07 October 2011

Volunteers needed at Mandai mangroves!

Volunteers are needed to help Rick and Wei Kit map and measure 5,000 trees at Mandai mangroves! Today I was back out with them.
This study is important to better understand and thus protect this amazingly diverse mangrove forest! It's also lots of fun, and a great way to get a glimpse of a special mangrove forest.

One of the ways volunteers can help is to carry all the cool survey equipment to the survey site. It's a bit of a walk along the now dismantled railway track. I'm old, so I can't help much here.
Then it's a little adventure through leafy meadows, crossing tree trunks to finally reach to the mangroves.
Before we start work, we have to set up the awesome Total Station thingy that I still haven't wrapped my brain around. This cool equipment very accurately measures the location and elevation of the trees.
In order to set up a new monitoring station, Wei Kit has to pound in a large wooden stake.
Then Wei Kit walks around with the 'wizard stick' which has a crystal on it so Rick can get readings of all trees with a trunk diameter of 5cm and above.
The three of us had a fun and efficient time documenting the trees. We were really getting into the swing of things when the wet weather forced us to stop. We managed to cover about 40 trees in the short working time. Hopefully, with better weather and more hands, we can get this monumental survey done!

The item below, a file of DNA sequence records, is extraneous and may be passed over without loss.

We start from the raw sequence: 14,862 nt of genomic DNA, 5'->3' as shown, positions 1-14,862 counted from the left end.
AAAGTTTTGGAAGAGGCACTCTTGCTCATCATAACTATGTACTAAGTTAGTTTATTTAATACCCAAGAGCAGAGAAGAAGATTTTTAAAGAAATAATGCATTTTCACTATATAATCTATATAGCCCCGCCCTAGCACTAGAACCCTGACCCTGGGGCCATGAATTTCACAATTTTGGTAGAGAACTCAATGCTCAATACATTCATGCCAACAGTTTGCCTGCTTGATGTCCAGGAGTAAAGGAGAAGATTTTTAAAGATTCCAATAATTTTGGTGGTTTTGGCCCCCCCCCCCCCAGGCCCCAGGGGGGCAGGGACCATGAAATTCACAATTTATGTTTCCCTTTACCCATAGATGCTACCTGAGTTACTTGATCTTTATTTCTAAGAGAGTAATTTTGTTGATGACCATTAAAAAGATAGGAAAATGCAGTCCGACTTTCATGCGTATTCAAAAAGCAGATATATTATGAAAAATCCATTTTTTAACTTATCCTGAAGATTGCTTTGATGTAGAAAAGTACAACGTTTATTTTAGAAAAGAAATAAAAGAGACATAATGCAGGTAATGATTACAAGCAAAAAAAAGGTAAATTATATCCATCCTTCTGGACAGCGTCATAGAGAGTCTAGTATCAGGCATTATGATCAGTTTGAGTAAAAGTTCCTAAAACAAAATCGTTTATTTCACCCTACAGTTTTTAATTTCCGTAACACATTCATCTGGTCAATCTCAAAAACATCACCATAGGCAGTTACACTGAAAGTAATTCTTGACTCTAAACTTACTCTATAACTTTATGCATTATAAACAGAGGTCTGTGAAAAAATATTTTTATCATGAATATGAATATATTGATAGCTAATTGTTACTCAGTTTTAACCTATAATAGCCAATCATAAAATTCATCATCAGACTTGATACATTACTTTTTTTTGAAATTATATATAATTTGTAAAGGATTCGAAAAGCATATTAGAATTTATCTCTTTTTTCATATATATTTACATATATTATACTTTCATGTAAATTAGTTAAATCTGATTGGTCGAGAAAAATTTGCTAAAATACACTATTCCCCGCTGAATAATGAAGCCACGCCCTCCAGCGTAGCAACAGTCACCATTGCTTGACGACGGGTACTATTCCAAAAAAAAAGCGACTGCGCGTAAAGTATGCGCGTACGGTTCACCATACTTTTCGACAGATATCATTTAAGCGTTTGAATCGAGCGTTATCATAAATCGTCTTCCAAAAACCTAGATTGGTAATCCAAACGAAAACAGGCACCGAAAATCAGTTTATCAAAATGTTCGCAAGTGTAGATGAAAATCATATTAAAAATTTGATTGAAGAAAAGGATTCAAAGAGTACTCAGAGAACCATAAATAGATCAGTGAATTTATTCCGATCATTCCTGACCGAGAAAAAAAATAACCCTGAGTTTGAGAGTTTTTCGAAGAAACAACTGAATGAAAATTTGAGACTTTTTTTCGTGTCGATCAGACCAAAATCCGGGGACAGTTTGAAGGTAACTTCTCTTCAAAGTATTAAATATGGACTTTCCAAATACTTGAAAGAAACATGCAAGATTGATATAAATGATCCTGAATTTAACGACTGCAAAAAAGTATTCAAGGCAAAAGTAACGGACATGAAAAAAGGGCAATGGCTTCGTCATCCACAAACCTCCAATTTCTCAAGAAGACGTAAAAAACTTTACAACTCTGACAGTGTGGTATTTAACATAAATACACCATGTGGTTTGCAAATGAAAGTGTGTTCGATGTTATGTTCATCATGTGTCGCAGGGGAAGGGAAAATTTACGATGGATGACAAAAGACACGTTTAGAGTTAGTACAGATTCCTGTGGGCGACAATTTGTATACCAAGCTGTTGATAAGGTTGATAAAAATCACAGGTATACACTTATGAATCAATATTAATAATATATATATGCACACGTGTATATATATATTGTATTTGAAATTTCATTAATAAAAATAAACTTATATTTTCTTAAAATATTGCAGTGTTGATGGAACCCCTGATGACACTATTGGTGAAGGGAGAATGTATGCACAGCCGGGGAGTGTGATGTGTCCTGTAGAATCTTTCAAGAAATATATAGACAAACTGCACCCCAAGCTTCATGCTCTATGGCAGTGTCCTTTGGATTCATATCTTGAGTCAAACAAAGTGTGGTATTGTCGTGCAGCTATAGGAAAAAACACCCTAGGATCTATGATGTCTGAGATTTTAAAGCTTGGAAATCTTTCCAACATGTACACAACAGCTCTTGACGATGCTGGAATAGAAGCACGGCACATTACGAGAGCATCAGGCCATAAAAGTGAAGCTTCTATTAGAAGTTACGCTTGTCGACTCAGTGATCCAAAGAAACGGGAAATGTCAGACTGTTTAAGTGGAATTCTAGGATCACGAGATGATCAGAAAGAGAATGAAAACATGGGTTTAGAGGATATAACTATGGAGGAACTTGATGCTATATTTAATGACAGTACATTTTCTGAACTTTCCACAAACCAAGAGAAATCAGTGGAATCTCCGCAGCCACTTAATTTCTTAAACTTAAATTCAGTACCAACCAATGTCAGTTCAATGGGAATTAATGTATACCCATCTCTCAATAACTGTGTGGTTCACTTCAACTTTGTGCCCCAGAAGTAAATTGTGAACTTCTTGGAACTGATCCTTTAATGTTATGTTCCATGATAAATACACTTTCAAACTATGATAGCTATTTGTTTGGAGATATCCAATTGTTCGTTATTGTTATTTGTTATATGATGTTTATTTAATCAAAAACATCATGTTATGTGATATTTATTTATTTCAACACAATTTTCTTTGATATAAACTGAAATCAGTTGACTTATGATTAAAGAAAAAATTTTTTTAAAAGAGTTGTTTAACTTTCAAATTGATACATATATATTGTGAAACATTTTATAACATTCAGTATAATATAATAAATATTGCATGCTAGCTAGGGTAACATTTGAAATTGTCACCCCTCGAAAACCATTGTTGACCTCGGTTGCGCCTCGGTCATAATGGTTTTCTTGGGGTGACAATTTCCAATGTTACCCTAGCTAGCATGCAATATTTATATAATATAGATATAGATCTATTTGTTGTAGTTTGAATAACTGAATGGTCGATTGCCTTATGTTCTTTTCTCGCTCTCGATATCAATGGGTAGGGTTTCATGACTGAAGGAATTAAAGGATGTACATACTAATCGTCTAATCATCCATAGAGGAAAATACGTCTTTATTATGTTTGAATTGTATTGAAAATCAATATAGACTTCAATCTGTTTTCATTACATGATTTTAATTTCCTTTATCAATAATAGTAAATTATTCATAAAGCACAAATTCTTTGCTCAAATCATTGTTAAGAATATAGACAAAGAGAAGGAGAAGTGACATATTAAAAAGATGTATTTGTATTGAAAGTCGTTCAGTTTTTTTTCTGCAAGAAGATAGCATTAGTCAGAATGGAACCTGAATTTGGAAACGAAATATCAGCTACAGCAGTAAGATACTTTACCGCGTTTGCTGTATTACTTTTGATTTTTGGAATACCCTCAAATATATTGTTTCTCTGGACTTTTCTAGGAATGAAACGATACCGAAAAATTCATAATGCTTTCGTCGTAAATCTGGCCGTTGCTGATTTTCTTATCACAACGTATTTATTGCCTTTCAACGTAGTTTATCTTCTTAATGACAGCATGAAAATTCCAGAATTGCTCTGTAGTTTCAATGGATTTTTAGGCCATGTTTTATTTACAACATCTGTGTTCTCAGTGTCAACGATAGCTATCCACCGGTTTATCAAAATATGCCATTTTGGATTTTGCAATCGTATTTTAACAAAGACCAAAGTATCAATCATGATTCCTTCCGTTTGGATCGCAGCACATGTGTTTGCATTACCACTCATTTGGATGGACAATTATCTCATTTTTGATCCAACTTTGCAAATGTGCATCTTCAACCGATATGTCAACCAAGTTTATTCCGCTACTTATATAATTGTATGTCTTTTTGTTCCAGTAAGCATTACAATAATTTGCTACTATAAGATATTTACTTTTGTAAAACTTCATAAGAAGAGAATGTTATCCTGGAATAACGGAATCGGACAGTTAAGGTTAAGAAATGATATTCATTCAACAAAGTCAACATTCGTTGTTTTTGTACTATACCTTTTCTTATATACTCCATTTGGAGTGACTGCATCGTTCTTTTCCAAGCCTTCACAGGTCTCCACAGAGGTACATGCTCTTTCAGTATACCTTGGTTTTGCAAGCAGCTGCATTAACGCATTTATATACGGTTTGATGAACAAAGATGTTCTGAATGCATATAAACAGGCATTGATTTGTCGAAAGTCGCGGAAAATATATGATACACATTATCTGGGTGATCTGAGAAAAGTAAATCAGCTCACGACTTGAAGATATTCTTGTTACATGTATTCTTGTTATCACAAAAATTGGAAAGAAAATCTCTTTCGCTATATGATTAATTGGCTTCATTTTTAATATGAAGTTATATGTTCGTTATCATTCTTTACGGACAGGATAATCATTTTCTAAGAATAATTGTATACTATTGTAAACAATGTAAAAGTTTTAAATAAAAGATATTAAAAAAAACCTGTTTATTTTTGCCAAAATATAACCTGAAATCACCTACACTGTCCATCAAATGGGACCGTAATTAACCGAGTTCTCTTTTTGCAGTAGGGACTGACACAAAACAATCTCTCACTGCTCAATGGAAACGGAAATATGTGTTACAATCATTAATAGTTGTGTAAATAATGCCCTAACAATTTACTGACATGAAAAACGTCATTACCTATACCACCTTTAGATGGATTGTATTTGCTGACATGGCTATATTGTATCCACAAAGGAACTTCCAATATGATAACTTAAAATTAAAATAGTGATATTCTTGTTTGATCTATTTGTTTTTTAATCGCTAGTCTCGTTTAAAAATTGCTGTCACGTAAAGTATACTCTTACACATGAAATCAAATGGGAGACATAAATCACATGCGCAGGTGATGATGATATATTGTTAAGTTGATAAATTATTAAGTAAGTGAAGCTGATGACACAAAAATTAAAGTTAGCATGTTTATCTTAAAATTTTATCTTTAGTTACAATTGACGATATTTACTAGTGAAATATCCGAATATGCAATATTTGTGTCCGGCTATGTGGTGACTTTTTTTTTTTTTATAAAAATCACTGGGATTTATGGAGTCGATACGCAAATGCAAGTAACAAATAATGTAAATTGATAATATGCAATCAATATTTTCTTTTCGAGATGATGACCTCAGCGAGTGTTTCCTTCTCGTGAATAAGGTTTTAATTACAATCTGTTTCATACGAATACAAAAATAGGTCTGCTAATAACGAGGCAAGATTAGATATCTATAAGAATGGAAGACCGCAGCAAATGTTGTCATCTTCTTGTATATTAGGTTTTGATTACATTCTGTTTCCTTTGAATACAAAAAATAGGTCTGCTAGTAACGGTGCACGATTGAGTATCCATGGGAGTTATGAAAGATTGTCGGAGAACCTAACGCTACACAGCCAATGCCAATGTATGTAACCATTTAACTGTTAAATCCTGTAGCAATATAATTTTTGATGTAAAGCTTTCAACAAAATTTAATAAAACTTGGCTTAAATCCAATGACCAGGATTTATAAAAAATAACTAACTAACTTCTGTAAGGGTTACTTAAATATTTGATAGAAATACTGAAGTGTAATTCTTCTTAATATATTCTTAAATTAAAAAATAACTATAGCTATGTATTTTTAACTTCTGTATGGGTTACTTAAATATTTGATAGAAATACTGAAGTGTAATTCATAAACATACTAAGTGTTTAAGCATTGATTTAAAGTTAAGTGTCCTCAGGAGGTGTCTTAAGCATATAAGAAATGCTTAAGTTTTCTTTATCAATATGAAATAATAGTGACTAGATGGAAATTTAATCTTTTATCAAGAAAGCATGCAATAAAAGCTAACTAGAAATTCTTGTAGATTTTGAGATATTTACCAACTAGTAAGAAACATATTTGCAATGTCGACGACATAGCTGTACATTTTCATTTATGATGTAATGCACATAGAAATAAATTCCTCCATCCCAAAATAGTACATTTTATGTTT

Mandai mangroves have a LOT of trees. I did a very unscientific look at the mangroves in April and there are lots of of interesting and rare trees and plants here. Here's my map with GPS points for some of the rare plants (red=Critically Endangered, yellow=Endangered, light blue=Vulnerable).
Here's my points of the big trees (trunk diameter more than 2m) that I saw. They were nearly everywhere!
Despite my many earlier trips, I continue to find interesting plants every time I visit Mandai. Today, some delightful surprises I found included this curtain of Wax plants (Hoya sp.)! Unfortunately, there were no flowers so I couldn't find out exactly what species they are. Perhaps they are one of the rare ones?! Here's an old article in Nature Watch about some of the beautiful Hoyas of Singapore. Near the Hoyas, Rick also showed me an enormous Portia tree (Thespesia polpunea)! I think it's the biggest one I've ever seen.
Another nice surprise, possibly a young Gedabu (Sonneratia ovata)!
And another young tree that might be Tengar merah (Ceriops zippeliana). It sure looks like the young one that Dr Yong pointed out to us on our trip earlier this week.
As we were working, a man walked past with a net and a very long stick. Possibly to harvest Mud crabs (Scylla sp.)? He was accompanied by four large but friendly dogs which happily splashed about in the water.
There are many threats to beautiful Mandai mangroves. Rick's study will help us better understand and hopefully protect them. Find out more about Rick's study on his awesome Mangrove Action Squad blog featuring the very macho Mangrove Mafia. Better yet, volunteer to help in his study by filling out this form. You'll get a glimpse of Mandai mangroves, learn more about our mangroves and make a difference for them!

More about Mandai mangroves

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